Marketing In The Tough Times

Our industry is currently experiencing our most prolonged downturn in 16 years. It is during tough times like this that the cry of “we need some marketing” is heard the loudest. Everyone looks for a magic pill to get out of the funk we are in; an ad, an event, a direct mailer, an offer that will cause people to rush to our doors with checkbooks and Beacon scores in hand.
Unfortunately, it is not that easy. A recent study by the Association of National Advertisers found that 75-80 percent of sales can be explained by long-term factors such as reputation, customer service and branding. Only 20-25 percent of sales were impacted by sales promotion and offers. Your ability to impact sales today is largely dependent on the way you have built your business over time. Do you have the best team? How are your customer satisfaction scores? Are you capturing every name of every person who visits your dealership, event or show? Are your boats always clean and ready to show? Do you offer your customers a better boating experience than other dealers in your area? If you feel good about the answers to these questions, then great, you are already 75-80 percent there. If the answers reveal some opportunities, start fixing them now. Some of these changes will have immediate impact. Replacing a “C” player salesperson with an “A” player can drive sales better than any ad. Other changes will not drive sales now but will help ensure that your sales increase more in good times and decrease less in bad times.
OK, the long term stuff is great, but how do you stop the bleeding now? First, start with an analysis of what is really going on in your business. Is the issue not enough traffic, not enough leads, not enough prospects, not enough repeat customers, or has your closing ratio dropped?
Let’s assume traffic is down. What is your first response to this? Run ads. Hold an event. Do some marketing. Spend some money. Before you go there, look at what you have inside your dealership today. How many customers are in your database? Include all customers; new, used, service, parts and accessories and marina. Do all of them have a sales team member assigned to them? Have all of them been contacted personally in the last 90 days and invited in for an appointment, an event, a sale, a ride on a new model? How many leads have come in the last three months? Have all of them been actively worked? If not, stop all your marketing plans and fix this. What is more powerful, more effective and cheaper than calling your existing customers and leads? Is there any advertising that works one percent as well as a sales team member personally inviting the customer or prospect to experience what you have to offer?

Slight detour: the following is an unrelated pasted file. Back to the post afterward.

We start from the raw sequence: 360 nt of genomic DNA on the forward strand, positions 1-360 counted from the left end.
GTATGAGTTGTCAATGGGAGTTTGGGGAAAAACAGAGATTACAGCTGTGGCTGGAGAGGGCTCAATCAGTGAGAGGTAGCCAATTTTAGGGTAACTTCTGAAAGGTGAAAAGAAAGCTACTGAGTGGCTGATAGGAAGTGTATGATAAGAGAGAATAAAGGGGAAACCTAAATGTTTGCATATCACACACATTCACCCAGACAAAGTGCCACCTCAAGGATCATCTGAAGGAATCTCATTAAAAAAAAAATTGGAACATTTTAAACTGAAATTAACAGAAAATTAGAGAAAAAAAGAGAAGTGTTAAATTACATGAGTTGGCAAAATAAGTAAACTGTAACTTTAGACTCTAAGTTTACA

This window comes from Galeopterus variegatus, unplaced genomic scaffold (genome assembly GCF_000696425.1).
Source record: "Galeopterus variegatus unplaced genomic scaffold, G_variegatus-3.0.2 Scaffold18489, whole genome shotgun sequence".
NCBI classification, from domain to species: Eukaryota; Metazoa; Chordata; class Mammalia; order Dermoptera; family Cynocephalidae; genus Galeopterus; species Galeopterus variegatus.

Before you schedule a sales meeting to hammer home the importance of calling your customers, you need to look deeper into your dealership and how you manage. Why is your sales team not calling their customers? The first place to look is training. The No. 1 reason that I have heard for not calling customers is, “I don’t know what to say.” There are two solutions. One is training and role playing. Focus especially on how to call customers whose sales team members have been reassigned and customers who have not had contact for a while.
The second is to look at your calendar of events and see if you have created reasons for the team to call. Ask the sales team what type of events could your dealership create that would make them excited and comfortable calling their customers? Is it a customer appreciation event on the water? Is it a new product introduction? How about a nice dinner for your best customers? Whatever it is, you will have more success if the sales team has been part of the development of the idea.
Next, ask what type of offer would make them feel like they were doing a service to their customer by calling them? The sales team needs to embrace this and not begrudgingly go into it because you yelled at them during a sales meeting. Make it fun. Create weekly contests for a free dinner for the team member and their spouse for the one with the most appointments. Give a larger incentive for the one with the most sales from the customer database during the promotion period. Set a goal for the store and have a catered dinner for the whole team and their families if you hit it.
Now you have identified the database, assigned it to the team, trained them and created goals and incentives. Now it’s time for good old fashioned sales management. The adage “inspect what you expect” is critical for any “dialing for dollars” program to work. Let’s face it, sales management is not fun. Going over call records and contact reports with the sales team is the most tedious part of any sales manager’s job. But, it doesn’t have to be that way. Play off the natural competitive nature of any good sales person. Chart the progress towards the goals publicly. Celebrate successes at weekly team lunches. Nothing you can say or do will motivate the team better than peer pressure and public recognition of a job well done.
This may not be what you think of when you think of marketing, but every marketing program is really a sales program. Marketing’s job is to fill the bucket with leads and prospects. But if the bucket leaks from lack of follow-up or disappointing customer service, then the best place to spend resources is in fixing the leaks, not by refilling the bucket.

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